14th January 2020
Over the last 12 months researchers from the University of Sheffield have been collaborating with The Living with Water Partnership to explore whether the ordinary rain waterbutt can contribute to flood resilience
As part of the project, funded by the UK Climate Resilience Programme, the researchers interviewed residents living in Bilton and Derringham near Hull, where 8,600 homes were flooded in 2007 and trialled waterbutts on public buildings in the area.
Dr Liz Sharp, Senier lecturer in the department of Urban Studies and planning at the University of Sheffield, who has been leading the research said: "Our project is aimed to analyse whether people would be willing to consider taking on water butts to help protect the area from flooding”
“Supported by a strategic ‘climate resilience’fund, the project interviewed residents in two contrasting urban areas near Hull - Bilton village in the East Riding of Yorkshire, and Derringham in Hull. The overwhelming answer we found from both communities was ‘yes’. Subject to the limitations of practicalities, like the location of downpipes, people were keen to take actions which would help protect the area from flooding.”
Martin Armour one of the Portfolio Managers for the Living with Water Partnership commented: “Many people in the Living with Water region know that Hull is in a basin and all the rain that comes into the area has to be pumped out to keep the city dry. If there is really heavy rain, like there was in 2007, slowing the flow into the system could be a way of building personal resilience for communities in the city and beyond and water butts might be a part of that wider solution.”
Some of the initial findings from the interviews were that many interviewees were keen on the dual function water butt. This has a bit of permanent storage for residents’ gardens, but it also has additional space that collects water in a storm but drains away slowly after the storm.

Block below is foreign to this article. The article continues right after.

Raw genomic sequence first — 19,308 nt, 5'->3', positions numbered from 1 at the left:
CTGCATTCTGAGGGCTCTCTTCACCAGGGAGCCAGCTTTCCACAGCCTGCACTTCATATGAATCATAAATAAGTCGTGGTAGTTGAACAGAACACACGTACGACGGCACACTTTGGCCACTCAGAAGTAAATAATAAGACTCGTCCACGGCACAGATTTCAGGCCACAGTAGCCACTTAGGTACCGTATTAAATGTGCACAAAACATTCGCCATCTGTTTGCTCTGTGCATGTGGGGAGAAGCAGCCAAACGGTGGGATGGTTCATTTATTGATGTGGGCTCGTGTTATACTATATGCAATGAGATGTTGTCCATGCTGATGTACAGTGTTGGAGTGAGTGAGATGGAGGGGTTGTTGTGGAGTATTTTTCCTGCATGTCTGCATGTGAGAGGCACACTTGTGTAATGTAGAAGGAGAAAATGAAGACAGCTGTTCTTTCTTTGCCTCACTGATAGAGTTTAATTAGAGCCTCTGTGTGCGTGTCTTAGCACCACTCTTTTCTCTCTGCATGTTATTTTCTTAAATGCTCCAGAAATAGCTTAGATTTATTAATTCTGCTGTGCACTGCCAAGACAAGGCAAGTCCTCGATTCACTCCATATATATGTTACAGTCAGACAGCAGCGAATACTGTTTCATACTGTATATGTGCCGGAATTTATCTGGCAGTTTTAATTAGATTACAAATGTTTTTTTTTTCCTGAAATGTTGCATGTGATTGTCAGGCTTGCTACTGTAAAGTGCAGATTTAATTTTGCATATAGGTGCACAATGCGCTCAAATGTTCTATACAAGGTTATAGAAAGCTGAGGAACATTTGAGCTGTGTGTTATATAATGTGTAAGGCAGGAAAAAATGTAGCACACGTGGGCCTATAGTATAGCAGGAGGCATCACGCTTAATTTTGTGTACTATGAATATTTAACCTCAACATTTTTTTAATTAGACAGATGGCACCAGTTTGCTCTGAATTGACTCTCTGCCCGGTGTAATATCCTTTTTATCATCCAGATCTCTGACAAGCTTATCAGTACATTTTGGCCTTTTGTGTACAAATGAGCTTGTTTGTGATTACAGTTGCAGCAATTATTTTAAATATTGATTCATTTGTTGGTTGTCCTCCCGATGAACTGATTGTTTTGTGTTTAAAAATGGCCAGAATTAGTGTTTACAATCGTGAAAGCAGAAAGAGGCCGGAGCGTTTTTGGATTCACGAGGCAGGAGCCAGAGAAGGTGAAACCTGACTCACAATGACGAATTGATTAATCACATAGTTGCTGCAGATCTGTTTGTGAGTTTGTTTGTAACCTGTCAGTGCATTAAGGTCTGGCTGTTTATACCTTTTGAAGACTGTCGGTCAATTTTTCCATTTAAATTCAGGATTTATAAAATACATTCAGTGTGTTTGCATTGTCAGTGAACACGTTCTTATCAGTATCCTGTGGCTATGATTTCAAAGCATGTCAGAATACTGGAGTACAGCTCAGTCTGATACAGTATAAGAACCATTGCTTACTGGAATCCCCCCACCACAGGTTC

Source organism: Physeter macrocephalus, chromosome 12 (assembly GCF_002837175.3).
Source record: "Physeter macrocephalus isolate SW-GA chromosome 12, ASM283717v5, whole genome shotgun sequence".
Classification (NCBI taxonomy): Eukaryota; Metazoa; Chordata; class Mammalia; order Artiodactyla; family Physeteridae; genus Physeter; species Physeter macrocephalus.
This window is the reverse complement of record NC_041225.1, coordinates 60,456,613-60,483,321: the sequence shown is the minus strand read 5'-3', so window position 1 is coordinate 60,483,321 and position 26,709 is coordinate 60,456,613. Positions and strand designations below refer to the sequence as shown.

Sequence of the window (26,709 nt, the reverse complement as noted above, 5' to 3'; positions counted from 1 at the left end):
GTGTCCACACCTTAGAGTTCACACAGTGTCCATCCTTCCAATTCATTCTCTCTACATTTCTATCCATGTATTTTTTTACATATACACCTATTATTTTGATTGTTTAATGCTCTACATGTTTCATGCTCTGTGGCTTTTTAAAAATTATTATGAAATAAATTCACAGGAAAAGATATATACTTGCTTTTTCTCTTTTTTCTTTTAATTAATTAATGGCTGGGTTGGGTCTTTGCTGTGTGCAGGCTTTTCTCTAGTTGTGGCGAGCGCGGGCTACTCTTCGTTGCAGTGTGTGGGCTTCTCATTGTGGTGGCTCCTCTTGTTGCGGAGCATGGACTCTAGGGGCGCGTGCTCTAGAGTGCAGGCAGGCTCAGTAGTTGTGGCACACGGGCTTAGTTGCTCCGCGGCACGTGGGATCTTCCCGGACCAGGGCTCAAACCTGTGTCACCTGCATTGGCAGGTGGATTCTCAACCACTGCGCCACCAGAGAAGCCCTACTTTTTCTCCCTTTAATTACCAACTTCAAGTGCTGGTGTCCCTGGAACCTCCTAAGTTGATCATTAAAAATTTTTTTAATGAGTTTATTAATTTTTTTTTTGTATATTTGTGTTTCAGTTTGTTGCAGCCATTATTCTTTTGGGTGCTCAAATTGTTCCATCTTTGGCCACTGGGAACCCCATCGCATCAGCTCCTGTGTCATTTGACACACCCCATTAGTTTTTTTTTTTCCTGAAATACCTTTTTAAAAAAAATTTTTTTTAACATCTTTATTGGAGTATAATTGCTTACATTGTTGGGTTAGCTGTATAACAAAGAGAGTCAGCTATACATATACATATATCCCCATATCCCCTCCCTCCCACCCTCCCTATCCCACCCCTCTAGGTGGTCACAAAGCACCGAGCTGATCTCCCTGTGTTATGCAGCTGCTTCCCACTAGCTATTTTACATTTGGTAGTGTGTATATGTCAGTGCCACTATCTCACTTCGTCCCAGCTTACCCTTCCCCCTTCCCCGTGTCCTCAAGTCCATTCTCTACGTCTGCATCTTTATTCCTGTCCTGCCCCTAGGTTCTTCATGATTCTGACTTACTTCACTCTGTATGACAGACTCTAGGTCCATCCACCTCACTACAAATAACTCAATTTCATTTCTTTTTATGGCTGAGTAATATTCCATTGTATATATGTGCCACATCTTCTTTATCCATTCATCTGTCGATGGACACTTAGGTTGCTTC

Liz explained; “For water butts to help in the case of heavy rain, it is best if they are empty when the rain starts. We tried to find out the best sort of water butt and the best sort of communication in order to help water butts work to reduce flooding. Other people just wanted a simple water butt which they have control over, but stated that they would be happy to empty the water out if a text message informed them that a storm was due”.
Ruth Quinn, the engineering researcher on the project explained that both types of water butts worked well for flood risk reduction. “When we modelled the behaviour of the two systems, we found that there was a large reduction in the proportion of rainfall going from the roof into the drain for both the dual function water butt and the simple water butt which was emptied before it was needed”.
“Our project showed that people were keen to do what they can to help prevent flooding, but it also demonstrated some of the challenges of making such a project a reality.”
Social researcher for the University of Sheffield, Christine Sefton commented after conducting numerous interviews; “Everyone’s home is different, if Living with Water wanted everyone to have water butts then they would have to find a way of going to talk to people about the specifics of their home and their downpipes and what would make sense in their situation, which would need a considerable amount to resource. Most people would love to understand more about what happens when it rains and engaging to fit water butts into specific homes to help prevent flooding could achieve this.”
Lee Pitcher, General Manager of the Living with Water Partnership and Head of Resilience for Yorkshire Water concluded that: “Working with the University of Sheffield has been really helpful in supporting us continue the work we are doing with communities. Engagement and empowerment of people to tackle flood risk in a simple effective way is one step to building the resilience across the region and the outputs mark a big step forward in doing so.”
Asked what is going to happen next, Liz Sharp explained: “In immediate prospect, The Living with Water Partnership have committed to sourcing and installing up to 100 water butts in the communities we worked with on a first come first serve basis. In the longer-term Virginia Stovin, urban drainage lead on the project, commented that “we hope to extend our work from water butts to other household measures that can contribute to stormwater management, such as rain gardens or planters, which may bring a broader set of benefits to our urban environments”.
 The UK Climate Resilience Programme (https://www.ukclimateresilienc...) is a Strategic Priority Fund created by the UK Research Institutes. The funded project was NE/S016589/1 - Mobilising Citizens for Adaptation: building local flood resilience through cooperative rainwater harvesting (MOCA)